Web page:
Gunter Wand was the last of what many regard to have been the greatest generation of Bruckner conductors. This glorious interpretation of Bruckner's 7th Symphony was among Wand's final recordings and it features all of the knowing characteristics which sealed his distinguished reputation. Tempos are often treacherously powerful and broad, and h...(展开全部) Product Notes:
Gunter Wand was the last of what many regard to have been the greatest generation of Bruckner conductors. This glorious interpretation of Bruckner's 7th Symphony was among Wand's final recordings and it features all of the knowing characteristics which sealed his distinguished reputation. Tempos are often treacherously powerful and broad, and his ability to shift dynamics and subtly gradate orchestral texture is peerless. The Berlin Philharmonic are remarkably responsive throughout performing with a clarity and precision only an orchestra with their many decades of experience with conductors who've continued to champion Bruckner could. The sound is appropriately big and full with a solid presence that belies its Live recording.
Nothing better illustrates the schizoid, rudderless, screwed up mess that the major labels have made of their classical music wings than RCA's treatment of Günter Wand. Here you have one of today's great conductors of Beethoven, Brahms, Bruckner, and the rest of the basic German repertoire. In fact, given RCA's evident willingness to invest large sums of money recording, re-recording, and re-re-recording him in the same works, you would think that Wand's every performance, no matter how pointlessly redundant discographically speaking, must be a major event worthy of preservation, financial matters be damned. This, in any event, is what the company's actions indicate. But then, RCA deletes his back catalog, refuses to give most of his new releases international distribution, cuts out the ones that accidentally slip through quarantine with a ruthless efficiency nowhere in evidence on the sales side of the business, spends not a nickel on advertising or any other type of marketing support, and generally treats Wand's Bruckner as a major embarrassment to world culture. If this isn't a classic case of corporate multiple personality disorder, then what is?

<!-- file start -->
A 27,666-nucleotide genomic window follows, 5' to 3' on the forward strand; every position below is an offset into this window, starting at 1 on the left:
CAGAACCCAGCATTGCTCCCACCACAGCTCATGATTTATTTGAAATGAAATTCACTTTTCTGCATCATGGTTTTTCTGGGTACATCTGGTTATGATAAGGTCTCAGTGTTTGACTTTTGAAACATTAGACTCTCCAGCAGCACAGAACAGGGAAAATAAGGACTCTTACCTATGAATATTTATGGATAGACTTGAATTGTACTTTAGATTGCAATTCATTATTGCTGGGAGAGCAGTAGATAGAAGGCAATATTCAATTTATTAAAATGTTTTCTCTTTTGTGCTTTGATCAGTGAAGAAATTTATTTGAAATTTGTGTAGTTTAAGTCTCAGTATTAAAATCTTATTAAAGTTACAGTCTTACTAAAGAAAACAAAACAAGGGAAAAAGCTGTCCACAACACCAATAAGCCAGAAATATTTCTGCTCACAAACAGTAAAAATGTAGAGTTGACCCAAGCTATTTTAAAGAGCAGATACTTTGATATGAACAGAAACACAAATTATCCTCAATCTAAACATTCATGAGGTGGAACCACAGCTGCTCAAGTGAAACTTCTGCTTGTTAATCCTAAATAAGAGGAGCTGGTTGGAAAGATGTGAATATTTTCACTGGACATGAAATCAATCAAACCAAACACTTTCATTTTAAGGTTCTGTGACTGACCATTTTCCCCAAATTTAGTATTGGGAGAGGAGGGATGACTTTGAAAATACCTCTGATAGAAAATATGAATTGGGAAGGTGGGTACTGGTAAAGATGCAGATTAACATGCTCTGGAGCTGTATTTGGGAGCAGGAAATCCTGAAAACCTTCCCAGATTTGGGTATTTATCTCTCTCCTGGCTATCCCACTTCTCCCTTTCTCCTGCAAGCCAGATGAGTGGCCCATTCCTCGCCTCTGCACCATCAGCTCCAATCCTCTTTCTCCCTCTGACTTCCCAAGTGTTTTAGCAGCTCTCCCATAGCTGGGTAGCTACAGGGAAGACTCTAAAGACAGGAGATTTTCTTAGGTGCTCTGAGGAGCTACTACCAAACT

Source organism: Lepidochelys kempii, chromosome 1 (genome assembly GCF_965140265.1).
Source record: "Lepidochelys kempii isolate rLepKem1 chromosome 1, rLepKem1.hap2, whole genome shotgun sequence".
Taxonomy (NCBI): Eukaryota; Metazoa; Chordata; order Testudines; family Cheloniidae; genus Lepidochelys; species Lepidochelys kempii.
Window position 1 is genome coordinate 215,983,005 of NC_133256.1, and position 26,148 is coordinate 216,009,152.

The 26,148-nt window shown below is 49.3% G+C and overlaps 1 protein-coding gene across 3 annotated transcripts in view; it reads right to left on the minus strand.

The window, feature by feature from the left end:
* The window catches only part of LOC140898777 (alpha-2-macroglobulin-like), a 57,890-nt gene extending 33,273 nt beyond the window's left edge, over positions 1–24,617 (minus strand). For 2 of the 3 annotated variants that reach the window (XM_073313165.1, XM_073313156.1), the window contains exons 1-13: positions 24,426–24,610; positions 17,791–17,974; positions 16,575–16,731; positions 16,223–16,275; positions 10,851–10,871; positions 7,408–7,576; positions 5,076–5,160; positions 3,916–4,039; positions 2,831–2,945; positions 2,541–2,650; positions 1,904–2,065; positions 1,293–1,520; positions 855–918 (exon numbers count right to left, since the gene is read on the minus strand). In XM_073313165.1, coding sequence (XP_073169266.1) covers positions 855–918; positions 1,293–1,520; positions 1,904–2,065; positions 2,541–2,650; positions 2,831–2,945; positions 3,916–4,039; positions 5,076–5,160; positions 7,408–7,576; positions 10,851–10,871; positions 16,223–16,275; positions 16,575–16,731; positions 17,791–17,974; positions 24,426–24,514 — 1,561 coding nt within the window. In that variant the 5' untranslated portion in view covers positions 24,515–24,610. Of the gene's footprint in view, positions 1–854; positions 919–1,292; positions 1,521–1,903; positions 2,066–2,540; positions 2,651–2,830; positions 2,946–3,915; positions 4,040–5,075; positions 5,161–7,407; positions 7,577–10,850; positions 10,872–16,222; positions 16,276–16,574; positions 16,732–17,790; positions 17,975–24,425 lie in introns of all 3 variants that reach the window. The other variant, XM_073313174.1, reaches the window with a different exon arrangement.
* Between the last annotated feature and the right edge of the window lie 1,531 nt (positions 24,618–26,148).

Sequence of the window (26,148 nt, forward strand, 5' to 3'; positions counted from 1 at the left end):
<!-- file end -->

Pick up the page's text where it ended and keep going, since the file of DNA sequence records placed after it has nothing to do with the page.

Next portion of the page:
That said, this latest Bruckner Seventh, Wand's third go at the piece, sounds absolutely magnificent in all respects-- interpretation, playing, and sound. He sets flowing tempos and holds each movement together organically, effortlessly. There are so many wonderful moments: his perfect pacing of the big brass outburst of the inverted main theme in the first movement's development and the way this merges imperceptibly into the recapitulation; his rapturous vision of the same movement's coda; the way the great Adagio's principal theme surges forward, especially on its first reappearance after the lyrical second subject, like some great wave; and the same movement's climax, a moment of supreme fulfillment even without the controversial percussion parts. There are also those miracles of textural transparency and orchestral balance that Wand has made his personal trademark in Bruckner, most noticeable in the Scherzo, where all of those little woodwind echoes that permeate the movement peek through the most heavily scored passages like individual stars on a cloudy night. This newcomer clearly surpasses Wand's previous two recordings of this symphony (something that hasn't been unambiguously true of his Berlin Bruckner performances), and RCA was right to capture it. Why, then, won't they sell it?
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1. Allegro Moderato
2. Adagio. Sehr Feierlich Und Sehr Langsam
3. Scherzo. Sehr Schnell
4. Finale. Bewegt, Doch Nich Zu Schnell